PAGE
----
Some of these efforts have already shown promise, says Kruglanski. For example, Egypt's largest radical Islamic group, Al-Gama'a al-Islamiyya, renounced bloodshed in 2003, the result of a deal brokered by a Muslim attorney between the group and the Egyptian government, and a program where Muslim scholars debated with imprisoned group leaders about the true meaning of Islam. As a result, the leaders wrote 25 volumes arguing for nonviolence, and the group has perpetrated no new terrorist acts since, Kruglanski says. A second major Egyptian group, Al Jihad, renounced violence in 2007 based on a similar program.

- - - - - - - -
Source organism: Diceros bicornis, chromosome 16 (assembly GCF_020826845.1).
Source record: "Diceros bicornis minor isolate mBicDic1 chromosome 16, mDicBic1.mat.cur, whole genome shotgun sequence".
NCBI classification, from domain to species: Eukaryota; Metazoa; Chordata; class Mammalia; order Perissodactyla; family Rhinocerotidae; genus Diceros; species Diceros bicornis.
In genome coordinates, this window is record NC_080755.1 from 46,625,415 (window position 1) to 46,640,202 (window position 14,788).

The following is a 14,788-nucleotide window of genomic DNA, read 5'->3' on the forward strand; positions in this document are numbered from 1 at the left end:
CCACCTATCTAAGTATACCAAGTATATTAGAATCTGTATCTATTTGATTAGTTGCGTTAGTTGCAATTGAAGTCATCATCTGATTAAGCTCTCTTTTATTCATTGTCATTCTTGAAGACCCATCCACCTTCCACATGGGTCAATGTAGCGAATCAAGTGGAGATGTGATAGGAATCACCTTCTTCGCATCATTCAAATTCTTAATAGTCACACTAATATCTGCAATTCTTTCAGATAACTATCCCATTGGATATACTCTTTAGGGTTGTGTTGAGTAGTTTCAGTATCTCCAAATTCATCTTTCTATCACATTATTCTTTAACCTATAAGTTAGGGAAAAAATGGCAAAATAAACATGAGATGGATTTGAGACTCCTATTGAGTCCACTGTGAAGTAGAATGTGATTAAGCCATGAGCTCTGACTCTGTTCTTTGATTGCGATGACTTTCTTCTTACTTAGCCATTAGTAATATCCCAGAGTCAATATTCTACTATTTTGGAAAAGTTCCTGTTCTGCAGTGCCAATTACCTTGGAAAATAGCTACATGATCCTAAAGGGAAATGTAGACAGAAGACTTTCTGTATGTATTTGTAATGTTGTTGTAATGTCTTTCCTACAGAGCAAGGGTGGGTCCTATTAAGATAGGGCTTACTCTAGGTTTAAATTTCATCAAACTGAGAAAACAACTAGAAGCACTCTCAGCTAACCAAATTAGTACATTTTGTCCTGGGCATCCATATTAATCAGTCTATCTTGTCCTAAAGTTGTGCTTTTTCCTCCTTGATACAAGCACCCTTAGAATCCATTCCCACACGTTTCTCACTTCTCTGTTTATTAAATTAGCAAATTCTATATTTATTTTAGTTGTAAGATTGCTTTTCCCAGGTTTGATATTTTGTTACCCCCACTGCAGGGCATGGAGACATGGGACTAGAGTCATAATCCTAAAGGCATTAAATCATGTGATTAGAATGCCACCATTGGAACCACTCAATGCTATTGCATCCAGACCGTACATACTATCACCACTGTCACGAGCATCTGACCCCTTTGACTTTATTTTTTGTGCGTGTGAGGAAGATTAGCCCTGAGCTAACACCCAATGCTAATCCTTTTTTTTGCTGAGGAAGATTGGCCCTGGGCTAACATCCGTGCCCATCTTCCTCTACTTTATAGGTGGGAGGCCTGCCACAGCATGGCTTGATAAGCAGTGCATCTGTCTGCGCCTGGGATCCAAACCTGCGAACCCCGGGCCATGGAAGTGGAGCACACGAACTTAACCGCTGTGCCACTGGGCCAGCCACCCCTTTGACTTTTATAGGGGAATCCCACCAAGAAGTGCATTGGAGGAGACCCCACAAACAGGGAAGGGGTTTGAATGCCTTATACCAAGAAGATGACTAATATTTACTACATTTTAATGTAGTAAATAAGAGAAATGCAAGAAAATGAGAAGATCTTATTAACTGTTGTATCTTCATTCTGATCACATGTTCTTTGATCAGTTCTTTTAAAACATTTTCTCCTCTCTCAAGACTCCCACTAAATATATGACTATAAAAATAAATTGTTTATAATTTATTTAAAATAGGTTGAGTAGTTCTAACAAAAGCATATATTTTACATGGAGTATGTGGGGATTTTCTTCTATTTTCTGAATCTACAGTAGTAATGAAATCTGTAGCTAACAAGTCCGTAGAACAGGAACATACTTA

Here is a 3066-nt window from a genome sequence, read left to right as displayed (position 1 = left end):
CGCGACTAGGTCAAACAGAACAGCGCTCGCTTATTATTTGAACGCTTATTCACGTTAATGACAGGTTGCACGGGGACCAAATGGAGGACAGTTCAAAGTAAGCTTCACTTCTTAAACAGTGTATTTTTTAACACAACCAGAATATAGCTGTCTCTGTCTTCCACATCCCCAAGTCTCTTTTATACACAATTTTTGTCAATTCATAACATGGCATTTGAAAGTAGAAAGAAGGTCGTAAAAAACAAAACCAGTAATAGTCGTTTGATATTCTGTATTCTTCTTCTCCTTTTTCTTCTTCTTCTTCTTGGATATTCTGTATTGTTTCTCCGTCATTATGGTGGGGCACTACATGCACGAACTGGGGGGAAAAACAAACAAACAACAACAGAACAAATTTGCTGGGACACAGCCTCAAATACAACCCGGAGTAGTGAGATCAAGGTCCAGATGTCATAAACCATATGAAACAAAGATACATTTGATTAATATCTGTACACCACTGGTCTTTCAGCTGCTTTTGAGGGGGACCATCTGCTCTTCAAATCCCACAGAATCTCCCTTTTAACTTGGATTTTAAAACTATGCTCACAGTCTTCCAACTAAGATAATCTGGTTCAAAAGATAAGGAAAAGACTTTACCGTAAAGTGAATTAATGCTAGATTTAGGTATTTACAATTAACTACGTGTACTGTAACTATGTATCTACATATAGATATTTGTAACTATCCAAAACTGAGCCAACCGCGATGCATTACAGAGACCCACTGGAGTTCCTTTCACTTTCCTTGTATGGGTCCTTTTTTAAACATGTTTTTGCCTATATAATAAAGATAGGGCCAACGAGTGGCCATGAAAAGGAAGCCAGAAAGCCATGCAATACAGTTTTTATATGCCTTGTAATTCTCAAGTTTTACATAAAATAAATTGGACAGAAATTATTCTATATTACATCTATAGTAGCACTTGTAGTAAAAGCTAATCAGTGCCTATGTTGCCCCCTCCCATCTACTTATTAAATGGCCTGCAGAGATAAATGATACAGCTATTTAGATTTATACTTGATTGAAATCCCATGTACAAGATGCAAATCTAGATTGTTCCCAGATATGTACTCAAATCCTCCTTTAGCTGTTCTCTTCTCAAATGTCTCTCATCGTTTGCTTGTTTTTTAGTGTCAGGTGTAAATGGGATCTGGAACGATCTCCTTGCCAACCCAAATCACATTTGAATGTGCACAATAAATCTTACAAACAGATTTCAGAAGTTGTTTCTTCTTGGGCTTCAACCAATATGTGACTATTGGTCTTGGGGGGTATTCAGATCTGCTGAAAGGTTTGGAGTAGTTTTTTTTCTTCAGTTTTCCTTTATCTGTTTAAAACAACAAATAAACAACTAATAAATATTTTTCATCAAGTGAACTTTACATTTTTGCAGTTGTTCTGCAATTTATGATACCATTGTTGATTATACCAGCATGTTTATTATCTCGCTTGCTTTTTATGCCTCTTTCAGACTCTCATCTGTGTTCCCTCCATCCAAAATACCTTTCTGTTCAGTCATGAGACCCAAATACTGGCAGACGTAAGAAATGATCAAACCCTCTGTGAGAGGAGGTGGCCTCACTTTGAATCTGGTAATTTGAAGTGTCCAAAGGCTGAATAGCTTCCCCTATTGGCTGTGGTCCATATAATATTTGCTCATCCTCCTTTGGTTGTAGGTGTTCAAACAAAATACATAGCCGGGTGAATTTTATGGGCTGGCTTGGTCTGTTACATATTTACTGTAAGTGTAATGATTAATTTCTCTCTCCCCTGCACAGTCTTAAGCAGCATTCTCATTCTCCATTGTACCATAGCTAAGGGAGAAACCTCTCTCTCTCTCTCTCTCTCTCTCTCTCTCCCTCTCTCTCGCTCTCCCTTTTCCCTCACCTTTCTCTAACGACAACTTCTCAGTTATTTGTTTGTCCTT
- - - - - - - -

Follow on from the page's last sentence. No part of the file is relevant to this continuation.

The survivor often wonders why they survived and their friends didn’t, and they feel horrible for it. This, sadly, is a direct effect of many terrorist attacks that has been reported after other attacks than 9/11 too. A study performed on over three-thousand of the survivors of the 9/11 attacks published in the American Journal of Epidemiology “found that close to 96 percent reported at least one symptom of PTSD” (Ochs). This means that of the 3,271 survivors surveyed, and there are many who were not surveyed, 3,140 reported having a psychological syndrome caused by traumatic events like 9/11 called post-traumatic stress syndrome (Ochs). These two horrible mental illnesses are common among survivors of other terrorist attacks as well. It is a high cost to pay for any change, not only killing and physically maiming innocent civilians but also causing psychological issues that will stick with survivors the rest of their lives, which is why terrorism is never justifiable.